One specific champion sprung to mind as I’ve begun to think about how devastatingly unpredictable Judo can be. Ryoko Tani (previously Tamura) was the greatest female fighter of her generation. Her story shows elements of how chaotic, cruel and attainable for anyone Judo really is. In the Atlanta 1996 Olympic cycle (4 years) she lost only once out of a total of eighty-five contests. Unfortunately for Tani, already winning both World Championships in that Olympic cycle, that single contest loss, was the most important one to her. The final of the Olympic Games.
It may well be the thing that still attracts me the most to Judo, and all the other combat sports, the fact that anyone can win. There is always considerable room for ‘the punchers chance’. Unlike events like sprinting any body type can adapt a style of fighting to be highly effective at Judo. And, even amongst the other combat sports, where else are combatants encouraged, demanded even, to consistently go on the front foot. Even in boxing or MMA, if required, a fighter can go on the defensive for a number of rounds; we regularly see Judo players receiving three shidos (penalties) and therefore being disqualified for non-attacking within 60-90 seconds.
For me there is only one single way of measuring Judo athletes, and that is tournament results. Other than that it is pretty much immeasurable. We are not governed by distance and time. For all the advances the world makes with sport science it should never be forgotten what Judo is, a fight. I worked with my now coach, Luke Preston, on the national junior team before I moved to Camberley Judo Club. One of the most prominent things anyone has said to me in my career was what Luke said as I was in the tunnel about to walk out and fight a Bulgarian lad at the 2008 Junior European Championships, “It’s a fight before it’s a sport.” The further along I get in my own competitive career, and as a coach to kids, the stronger that statement becomes.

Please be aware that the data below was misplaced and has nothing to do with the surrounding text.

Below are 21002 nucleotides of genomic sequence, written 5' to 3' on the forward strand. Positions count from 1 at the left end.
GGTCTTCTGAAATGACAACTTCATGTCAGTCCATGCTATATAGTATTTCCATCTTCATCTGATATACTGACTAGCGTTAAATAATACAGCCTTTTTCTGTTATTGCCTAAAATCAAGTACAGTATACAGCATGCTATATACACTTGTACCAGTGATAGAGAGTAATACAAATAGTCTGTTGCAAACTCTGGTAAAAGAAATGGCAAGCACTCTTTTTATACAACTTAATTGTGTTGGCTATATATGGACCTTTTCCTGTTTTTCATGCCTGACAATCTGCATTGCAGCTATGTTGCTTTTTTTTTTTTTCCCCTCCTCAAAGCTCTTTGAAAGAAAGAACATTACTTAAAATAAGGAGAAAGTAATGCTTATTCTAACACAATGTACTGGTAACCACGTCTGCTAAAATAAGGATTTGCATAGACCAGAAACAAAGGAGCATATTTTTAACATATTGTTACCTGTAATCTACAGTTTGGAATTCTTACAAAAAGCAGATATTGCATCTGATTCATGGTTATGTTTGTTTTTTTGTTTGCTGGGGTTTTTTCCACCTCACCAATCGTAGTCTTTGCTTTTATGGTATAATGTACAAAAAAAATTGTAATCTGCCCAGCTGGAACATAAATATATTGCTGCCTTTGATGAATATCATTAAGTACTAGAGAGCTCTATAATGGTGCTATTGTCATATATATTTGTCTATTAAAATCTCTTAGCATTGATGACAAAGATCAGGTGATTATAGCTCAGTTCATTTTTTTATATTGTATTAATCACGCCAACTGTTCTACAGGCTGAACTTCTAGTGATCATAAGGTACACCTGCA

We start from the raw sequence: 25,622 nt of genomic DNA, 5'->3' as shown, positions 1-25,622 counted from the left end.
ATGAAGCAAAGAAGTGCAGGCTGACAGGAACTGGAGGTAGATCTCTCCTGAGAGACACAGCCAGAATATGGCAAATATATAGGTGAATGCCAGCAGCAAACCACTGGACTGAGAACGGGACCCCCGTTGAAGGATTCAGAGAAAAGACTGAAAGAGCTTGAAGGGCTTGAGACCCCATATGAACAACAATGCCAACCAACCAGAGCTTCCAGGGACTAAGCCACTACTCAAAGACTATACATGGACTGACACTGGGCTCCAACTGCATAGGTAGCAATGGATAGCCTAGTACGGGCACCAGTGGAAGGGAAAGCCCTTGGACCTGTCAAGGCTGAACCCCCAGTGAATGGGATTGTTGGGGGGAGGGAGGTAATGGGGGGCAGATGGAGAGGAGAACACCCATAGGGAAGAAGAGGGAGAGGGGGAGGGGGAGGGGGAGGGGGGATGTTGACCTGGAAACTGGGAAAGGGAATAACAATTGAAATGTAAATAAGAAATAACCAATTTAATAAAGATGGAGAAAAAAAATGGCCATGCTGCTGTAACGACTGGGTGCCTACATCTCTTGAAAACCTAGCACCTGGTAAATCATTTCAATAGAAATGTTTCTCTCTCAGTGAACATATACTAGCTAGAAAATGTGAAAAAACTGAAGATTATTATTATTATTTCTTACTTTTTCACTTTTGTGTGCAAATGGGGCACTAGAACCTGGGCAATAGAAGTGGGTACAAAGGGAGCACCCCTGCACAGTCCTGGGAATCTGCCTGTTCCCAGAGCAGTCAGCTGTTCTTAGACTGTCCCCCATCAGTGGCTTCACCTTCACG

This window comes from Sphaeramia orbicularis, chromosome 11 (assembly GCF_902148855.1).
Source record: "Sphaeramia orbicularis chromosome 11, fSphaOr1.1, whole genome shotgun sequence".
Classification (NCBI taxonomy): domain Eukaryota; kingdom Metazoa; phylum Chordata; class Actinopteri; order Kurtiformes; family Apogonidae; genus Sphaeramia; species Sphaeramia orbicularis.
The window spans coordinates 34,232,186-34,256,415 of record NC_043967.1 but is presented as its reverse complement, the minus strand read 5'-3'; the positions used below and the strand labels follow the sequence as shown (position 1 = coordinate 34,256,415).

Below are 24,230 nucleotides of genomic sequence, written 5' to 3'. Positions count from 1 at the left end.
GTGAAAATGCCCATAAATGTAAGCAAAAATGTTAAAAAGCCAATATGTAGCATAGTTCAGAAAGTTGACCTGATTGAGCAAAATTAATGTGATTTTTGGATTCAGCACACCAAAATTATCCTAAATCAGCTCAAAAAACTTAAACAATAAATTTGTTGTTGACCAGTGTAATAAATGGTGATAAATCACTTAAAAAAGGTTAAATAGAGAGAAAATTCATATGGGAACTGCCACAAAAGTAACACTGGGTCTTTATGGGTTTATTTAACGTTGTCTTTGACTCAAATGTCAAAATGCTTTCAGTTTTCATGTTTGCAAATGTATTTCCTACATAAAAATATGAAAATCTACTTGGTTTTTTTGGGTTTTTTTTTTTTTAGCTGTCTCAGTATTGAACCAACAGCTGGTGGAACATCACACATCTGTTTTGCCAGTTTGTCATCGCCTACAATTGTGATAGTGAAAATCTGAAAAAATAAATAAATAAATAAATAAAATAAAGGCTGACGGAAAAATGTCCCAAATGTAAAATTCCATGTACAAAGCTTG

I’ve been lucky in my time to have worked with some amazing coaches as a senior; at Camberley, Luke and Mark Earle, on the British team people like Billy Cusack, Juergen Klinger, Darren Warner, Go Tsunada. Through working with them and listening to them speak about their theories and philosophies yes, they stress importance for technical and tactical training, demand strength and conditioning work but, underlying it all is the emphasis on the importance of, the ability to, and the willingness to fight.
When I think on how to train the kids that I lead at Camberley I also often think back to my time as a cadet (-17yrs) under legendary British cadet coach, Brian Moore and, particularly of what Brian demanded of us. I don’t ever recall not being invited back to training because I got thrown or couldn’t bench press a certain weight, in fact none of that was ever mentioned. It was really simple with Brian, as long as you got stuck into everything and gave it your all that was enough. Don’t get me wrong, if you didn’t do that you were told pretty quickly but, you clearly knew what was expected of you. The emphasis was on fighting and on effort. Obviously high level sport is about winning, period. I’ve actually found though that as a senior the best coaches I’ve worked with and seen echo that same message; it is the willingness to just get on with and do the bulk of the work that is the most important underlying element.
A couple of things that I’ve seen repeatedly, and sometimes worn the shoes myself, in the 12 years that I’ve been active in a full time setting can also highlight the previous point of competition really being the only measure of Judo ability for competitors:
- Randori Champions
Pressure can be very real. There are many, many players that can be fantastic in randori (sparring) but that fail to deliver a similar performance under the white hot heat of contest. Obviously a lot of great players look strong in both randori and in contest but there are plenty of ‘randori champions’ out there, look fantastic in training but can’t quite emulate those performances in competition. That may come down to many different things such as fear of losing, being unable to alter the fighting style to suit contest rules, lack of tournament exposure etcetera. Many players experience and can be hindered by such things, even some of the best. There are even a number of great fighters that actually underachieve because of these experiences and how they can negatively affect their larger decision making, this can often be missed by the untrained eye because they are somewhat blinded by the impressive medals and titles that are won by such players. Again, the importance of a quality coach being vital.